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Can Windows 8 and Windows RT slabs bring the Kinect effect to Microsoft?

That’s the question as US shoppers and retailers begin a four-week shopping frenzy in the run up to Christmas.

It was just over two years ago Microsoft launched its hands-free game controller Kinect for the Xbox to wild and unexpected success. This was Microsoft’s second foray into hardware, as an add-on to its first - the Xbox.

Kinect sold in such numbers that by March the following year it had won a Guinness World Record for fastest-selling consumer electronics device in the world, with 8 million units sold in the first 60 days. Those were days that encompassed Black Friday and the Christmas holiday shopping period that is now, once again, upon us. Kinect was such a success Microsoft felt confident enough to return to the hardware pool with Surface, launched for ARM in October and with x86 Surfaces coming in January.

The day and weekend after Thanksgiving is traditionally when America goes shopping and Christmas starts. Last year, 226 million Americans bought $52bn of goods during the Thanksgiving weekend.

It’s a period when retailers offer discounts to encourage spending; this year, they’ve gone further with box stores such as giant Best Buy opening early to boost sales.

Amazon, Best Buy and Microsoft itself are offering money off and bundles around Windows 8 and Windows RT.

Amazon is reported to be offering deals on Windows 8 laptops in addition to Chromebooks. Best Buy, one of the biggest PC outlets in the US, is opening early this year – midnight Friday – with savings of up to $260 on Lenovo, Samsung and Dell Windows 8 PCs. Microsoft is reported to be offering free or discounted peripherals – sleeves and Touch Covers – with Surfaces. (This is a little rich given reports of the Touch Covers fraying.)

Will Black Friday help Microsoft and bring a Kinect like glow to Redmond’s numbers?

There certainly interest among consumers in Windows 8, but is it on a par with Kinect? Evidence says "no." Thirty-nine per cent of consumers who own a PC have said they are likely to upgrade to Windows 8, according to a Toluna QuickSurvey of 2,000 adults. The numbers are reported as a negative, but that statistic seems like a decent figure if not exactly the kind of run-away Microsoft had wished.

When it comes to tablets, however, Microsoft’s work is cut out: the proportion of those planning to buy a tablet running Windows 8 is the same as Apple’s iOS and Android – 13 per cent, 13 per cent and 14 per cent respectively. You might argue that’s decent considering the dominance of Apple and Android and the newness of Windows 8, and it’s certainly consistent with the survey we reported here that found demand among Windows users who want their own version of what Apple and Google offer.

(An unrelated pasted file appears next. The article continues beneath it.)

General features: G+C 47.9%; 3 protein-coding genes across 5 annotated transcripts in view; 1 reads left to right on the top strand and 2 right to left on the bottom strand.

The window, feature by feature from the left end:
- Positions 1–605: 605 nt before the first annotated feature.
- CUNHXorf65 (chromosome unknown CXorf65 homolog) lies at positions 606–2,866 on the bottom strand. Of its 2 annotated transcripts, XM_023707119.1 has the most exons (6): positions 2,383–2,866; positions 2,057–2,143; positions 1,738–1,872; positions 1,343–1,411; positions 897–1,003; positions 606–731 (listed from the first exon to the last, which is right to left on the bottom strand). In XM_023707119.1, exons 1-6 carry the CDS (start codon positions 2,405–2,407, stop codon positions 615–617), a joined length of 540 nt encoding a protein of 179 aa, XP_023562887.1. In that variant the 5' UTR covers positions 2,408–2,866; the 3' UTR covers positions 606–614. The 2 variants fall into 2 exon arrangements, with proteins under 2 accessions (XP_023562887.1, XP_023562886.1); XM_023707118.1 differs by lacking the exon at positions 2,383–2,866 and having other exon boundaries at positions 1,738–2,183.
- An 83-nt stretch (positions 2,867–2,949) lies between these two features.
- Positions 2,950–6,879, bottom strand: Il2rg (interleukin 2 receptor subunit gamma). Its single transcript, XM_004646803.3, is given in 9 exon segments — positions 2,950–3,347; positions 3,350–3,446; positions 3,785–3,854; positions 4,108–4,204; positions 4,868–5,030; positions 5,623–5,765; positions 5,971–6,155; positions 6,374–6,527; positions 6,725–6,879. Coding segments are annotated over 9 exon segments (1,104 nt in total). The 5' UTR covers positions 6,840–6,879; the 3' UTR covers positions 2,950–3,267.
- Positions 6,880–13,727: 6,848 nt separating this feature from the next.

But, there’s bad news for Windows RT, Microsoft’s break into ARM. Just two per cent plan to buy one of these breakout devices. On the PC, meanwhile, there’s a roadblock to sales of Windows 8 – it’s called Windows 7. This is the preferred choice for more than a quarter of consumers (28 per cent) and don't forget retailers are continuing to sell Windows 7 machines.

The survey illustrates the sales challenge Microsoft faces; there is interest but it’s not clear-cut. It's not clear whether it's at the same levels as on earlier releases of Windows; certainly, on the enterprise, side fewer organizations are as interested at this point in the release cycle as they were in Windows 7 according to a Forrester survey.

Certainly, it doesn’t seem to be the kind of firecracker interest that was Kinect.

Also, there’s a question over the potential power of Black Friday itself this year.

Last year’s Black Friday was hailed by the US National Retail Federation as a record-breaker: the period buoyed November sales by 4.5 per cent over 2010. However, the US Department of Commerce reported sales were up by just 0.2 per cent.

Fortunately, Kinect landed in the prior year.

Here’s what CBS wrote about how it’s not the coming few days that’ll make a difference to US retail sales, but the coming few weeks. With this in mind, it’ll mean the verdict on sales of Windows 8 and Windows RT also won’t be in for weeks.

CBS said:

“The myth is that they are the biggest shopping days of the season. This is proof reporters have never worked retail. The busiest in-person shopping day of the season is always the weekend before the Christmas. Always. The busiest online shopping days come right around those days when you can order something and still get it delivered before the holiday without paying through the nose for the privilege.”

Further, with continued economic uncertainty and the prospect of the US heading over a fiscal cliff in January, with possible tax rises further eating into the spending power of consumers, it also remains to be seen whether consumers will be confident enough to turn out and beat last year’s numbers.

As for those Black Friday discounts, it seems that, as ever, it’s the lumpen PCs – laptops and desktops this time running Windows 8 – that are the expendables and are bearing the brunt of the discounts from retailers. Microsoft and others are not cutting into the price of Surface RT, rather they are chucking in some extra peripherals.

There’s growing evidence to suggest Windows 8 and Surface won’t repeat Kinect and that they have lost the fourth quarter. The question at this stage seems by just how far. ®

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